Miller had intended for the treasure hunt to begin at the Ohio State Reformatory. The first two lines are meant to relate to Mansfield's favorite movie, The Shawshank Redemption. And the second two lines instruct adventurers to look towards downtown Mansfield, or more specifically Main Street. 

Past larger jewels than you can take

Your journey’s just begun

Go you by this famous shape

Then Phillip’s youngest son

The first line above, Miller said, could relate to Main Street's proximity to Diamond Street or simply to all the "jewels" popping up around downtown Mansfield as part of its ongoing revitalization. 

The shape mentioned is the city square, and the last line references Prince Phillip's son, Edward, implying that people should pass an Edward Street while traveling on Main Street towards the next clue.

From here you veer around the bend 

Steer clear of reapers wrath

A symbol of inclining tends 

Means you are on the path

This clue tells readers to veer onto Lexington Avenue instead of continuing on South Main Street. If continuing on Main Street, people would come to the Mansfield Cemetery, which is why Miller included the line, "Stay clear of reapers wrath." 

The "inclining tends" was a reference to the Leaning Tower of Pizza. 

Soon you’ll see four letters which 

Have newly become one

Just stay the lane and you’ll be rich

You’re more than halfway done

The first line above relates to the YMCA, which is now more commonly called the "Y." 

Distractions will be plenty now

Until you reach the hill

Downward toward a thousand boughs 

It’s here you’ll find your thrill

The distractions mentioned above are the dozens of businesses and restaurants that might tempt people to stop and leave the trail leading to the treasure.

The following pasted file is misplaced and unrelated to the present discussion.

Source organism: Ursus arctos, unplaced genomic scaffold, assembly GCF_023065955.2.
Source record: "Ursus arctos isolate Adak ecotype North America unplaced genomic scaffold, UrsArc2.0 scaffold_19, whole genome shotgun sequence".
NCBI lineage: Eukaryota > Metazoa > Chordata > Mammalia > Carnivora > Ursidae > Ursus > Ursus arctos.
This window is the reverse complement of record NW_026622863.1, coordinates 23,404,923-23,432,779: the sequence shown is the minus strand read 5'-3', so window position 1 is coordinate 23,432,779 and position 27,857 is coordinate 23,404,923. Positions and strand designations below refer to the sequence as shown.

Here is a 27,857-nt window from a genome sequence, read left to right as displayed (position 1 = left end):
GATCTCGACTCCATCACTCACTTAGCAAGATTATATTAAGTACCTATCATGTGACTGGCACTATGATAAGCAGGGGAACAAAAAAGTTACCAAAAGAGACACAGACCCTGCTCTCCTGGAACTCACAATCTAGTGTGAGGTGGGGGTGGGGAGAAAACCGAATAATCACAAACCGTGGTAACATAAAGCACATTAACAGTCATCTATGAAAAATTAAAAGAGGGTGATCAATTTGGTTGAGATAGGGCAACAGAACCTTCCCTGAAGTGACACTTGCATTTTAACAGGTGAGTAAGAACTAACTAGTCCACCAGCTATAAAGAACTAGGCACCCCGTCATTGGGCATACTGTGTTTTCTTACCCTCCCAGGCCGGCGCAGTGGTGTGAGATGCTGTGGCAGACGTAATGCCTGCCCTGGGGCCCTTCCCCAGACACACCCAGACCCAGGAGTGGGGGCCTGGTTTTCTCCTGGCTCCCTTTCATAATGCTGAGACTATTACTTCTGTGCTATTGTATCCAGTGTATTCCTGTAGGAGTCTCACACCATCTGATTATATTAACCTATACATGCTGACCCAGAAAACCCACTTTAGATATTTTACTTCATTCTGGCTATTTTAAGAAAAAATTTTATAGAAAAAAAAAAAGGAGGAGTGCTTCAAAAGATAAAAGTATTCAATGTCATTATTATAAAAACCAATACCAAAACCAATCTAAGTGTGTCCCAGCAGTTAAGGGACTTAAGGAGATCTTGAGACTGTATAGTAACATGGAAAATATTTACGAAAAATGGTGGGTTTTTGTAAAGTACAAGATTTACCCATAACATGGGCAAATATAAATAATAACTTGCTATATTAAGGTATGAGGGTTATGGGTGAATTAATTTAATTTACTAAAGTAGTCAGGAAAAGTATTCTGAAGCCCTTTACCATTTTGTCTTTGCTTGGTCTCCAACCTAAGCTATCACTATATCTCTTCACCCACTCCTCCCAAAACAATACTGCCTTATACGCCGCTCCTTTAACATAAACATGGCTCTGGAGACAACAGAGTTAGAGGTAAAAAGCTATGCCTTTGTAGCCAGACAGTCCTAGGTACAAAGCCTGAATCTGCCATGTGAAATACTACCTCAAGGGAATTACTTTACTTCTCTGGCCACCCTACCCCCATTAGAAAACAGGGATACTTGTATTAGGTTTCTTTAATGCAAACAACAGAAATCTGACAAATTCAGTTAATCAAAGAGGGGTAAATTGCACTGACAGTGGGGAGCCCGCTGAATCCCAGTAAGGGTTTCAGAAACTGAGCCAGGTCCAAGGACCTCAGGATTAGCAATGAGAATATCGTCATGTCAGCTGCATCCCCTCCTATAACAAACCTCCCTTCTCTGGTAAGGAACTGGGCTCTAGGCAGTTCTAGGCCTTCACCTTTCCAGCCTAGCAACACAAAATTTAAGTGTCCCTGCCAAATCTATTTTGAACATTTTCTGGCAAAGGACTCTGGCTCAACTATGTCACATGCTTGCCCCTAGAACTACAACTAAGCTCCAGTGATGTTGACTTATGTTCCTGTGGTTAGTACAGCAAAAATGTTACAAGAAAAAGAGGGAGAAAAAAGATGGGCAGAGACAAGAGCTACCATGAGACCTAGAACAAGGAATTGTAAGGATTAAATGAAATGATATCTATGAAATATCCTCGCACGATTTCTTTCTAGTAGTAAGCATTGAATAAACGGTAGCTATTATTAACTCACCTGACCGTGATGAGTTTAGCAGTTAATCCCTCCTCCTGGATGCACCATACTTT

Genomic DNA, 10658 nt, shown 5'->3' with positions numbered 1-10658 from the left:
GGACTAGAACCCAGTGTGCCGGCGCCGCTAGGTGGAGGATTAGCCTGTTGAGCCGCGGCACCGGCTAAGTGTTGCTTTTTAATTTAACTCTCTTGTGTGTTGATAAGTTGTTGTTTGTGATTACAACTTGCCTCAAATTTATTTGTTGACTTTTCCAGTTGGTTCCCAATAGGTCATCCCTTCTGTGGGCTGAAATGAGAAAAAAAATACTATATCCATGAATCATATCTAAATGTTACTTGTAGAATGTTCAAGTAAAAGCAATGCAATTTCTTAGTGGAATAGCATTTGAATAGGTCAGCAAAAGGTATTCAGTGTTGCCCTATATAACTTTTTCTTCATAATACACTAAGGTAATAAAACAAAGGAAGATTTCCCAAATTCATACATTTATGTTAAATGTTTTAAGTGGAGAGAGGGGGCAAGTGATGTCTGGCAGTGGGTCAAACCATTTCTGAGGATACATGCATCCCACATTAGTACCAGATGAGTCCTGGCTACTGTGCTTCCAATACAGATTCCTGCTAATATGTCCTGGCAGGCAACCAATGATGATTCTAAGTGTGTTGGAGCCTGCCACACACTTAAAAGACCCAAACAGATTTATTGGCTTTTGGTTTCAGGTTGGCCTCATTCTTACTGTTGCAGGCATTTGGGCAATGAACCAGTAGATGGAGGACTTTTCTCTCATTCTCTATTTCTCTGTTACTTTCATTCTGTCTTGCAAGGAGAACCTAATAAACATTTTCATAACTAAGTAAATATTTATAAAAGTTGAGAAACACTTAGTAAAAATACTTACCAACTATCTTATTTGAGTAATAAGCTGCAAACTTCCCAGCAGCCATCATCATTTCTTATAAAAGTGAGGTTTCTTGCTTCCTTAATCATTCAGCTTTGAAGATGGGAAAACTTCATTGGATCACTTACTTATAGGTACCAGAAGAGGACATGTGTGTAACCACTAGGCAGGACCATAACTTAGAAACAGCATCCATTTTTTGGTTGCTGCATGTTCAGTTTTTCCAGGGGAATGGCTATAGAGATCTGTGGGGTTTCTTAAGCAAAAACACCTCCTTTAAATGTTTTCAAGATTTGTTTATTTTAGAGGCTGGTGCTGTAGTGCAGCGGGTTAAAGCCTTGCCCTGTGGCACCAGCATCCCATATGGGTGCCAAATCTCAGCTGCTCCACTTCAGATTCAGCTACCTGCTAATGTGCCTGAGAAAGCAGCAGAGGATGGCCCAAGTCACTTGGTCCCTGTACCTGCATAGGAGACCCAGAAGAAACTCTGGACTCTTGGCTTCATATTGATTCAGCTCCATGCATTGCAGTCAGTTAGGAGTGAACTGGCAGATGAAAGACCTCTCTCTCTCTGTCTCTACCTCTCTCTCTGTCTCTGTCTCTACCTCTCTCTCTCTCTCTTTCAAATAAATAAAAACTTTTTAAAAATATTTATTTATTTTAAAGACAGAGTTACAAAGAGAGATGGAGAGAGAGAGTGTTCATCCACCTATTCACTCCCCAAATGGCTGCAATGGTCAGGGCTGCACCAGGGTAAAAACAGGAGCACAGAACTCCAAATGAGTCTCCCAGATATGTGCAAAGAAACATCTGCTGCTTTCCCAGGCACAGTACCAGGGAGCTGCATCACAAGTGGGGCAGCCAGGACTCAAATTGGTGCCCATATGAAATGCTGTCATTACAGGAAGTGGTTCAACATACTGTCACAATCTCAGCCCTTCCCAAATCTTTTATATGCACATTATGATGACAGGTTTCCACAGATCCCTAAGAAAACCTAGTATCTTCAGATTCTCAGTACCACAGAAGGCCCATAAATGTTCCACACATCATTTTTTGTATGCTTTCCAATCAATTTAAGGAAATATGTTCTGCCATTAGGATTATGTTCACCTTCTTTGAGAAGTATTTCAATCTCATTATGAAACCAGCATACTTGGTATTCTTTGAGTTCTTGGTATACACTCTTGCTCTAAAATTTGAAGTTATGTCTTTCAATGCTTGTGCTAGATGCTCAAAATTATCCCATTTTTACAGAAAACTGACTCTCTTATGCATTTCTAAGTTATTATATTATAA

And as for "a thousand boughs," Miller said, this related to all the trees at the Gorman Nature Center. 

Take to foot these last few strides

Pass through a clump of pine

‘Neath timbered bond between two sides

You’ve finally found our mine

The stanza above relates to where the deed was specifically hidden. The third line led the Deans to find it at a bridge. 

So bring the deed as you have won

Some shining-sparkling bling

And rest your weary mind you’re done

Bear ye treasure of a king

This last stanza simply means to bring the deed to Miller's Diamond Jewelry to redeem the prize. 

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The winning family of the recent treasure hunt received a gift certificate to Miller's Diamond Jewelry in Mansfield. 

What's next? 

Because this treasure hunt ended quicker than Miller anticipated, he plans to hold a few smaller versions again this summer. 

"It ended sooner than I hoped, but I would call it a success," Miller said. "Several people did go out and look for it, and someone found it. It was a young family, and they hadn't been at the store before."

He encouraged people to follow Miller's Diamond Jewelry on Facebook for further details. 

"We've had people reaching out, and people giving suggestions for next time and lots of interest," Miller said. 

He plans to use that feedback to develop even "trickier" hunts this year and next. 

Staff Reporter

Proud Pennsylvania native. Joined the staff in April 2017. Formerly Tracy Geibel.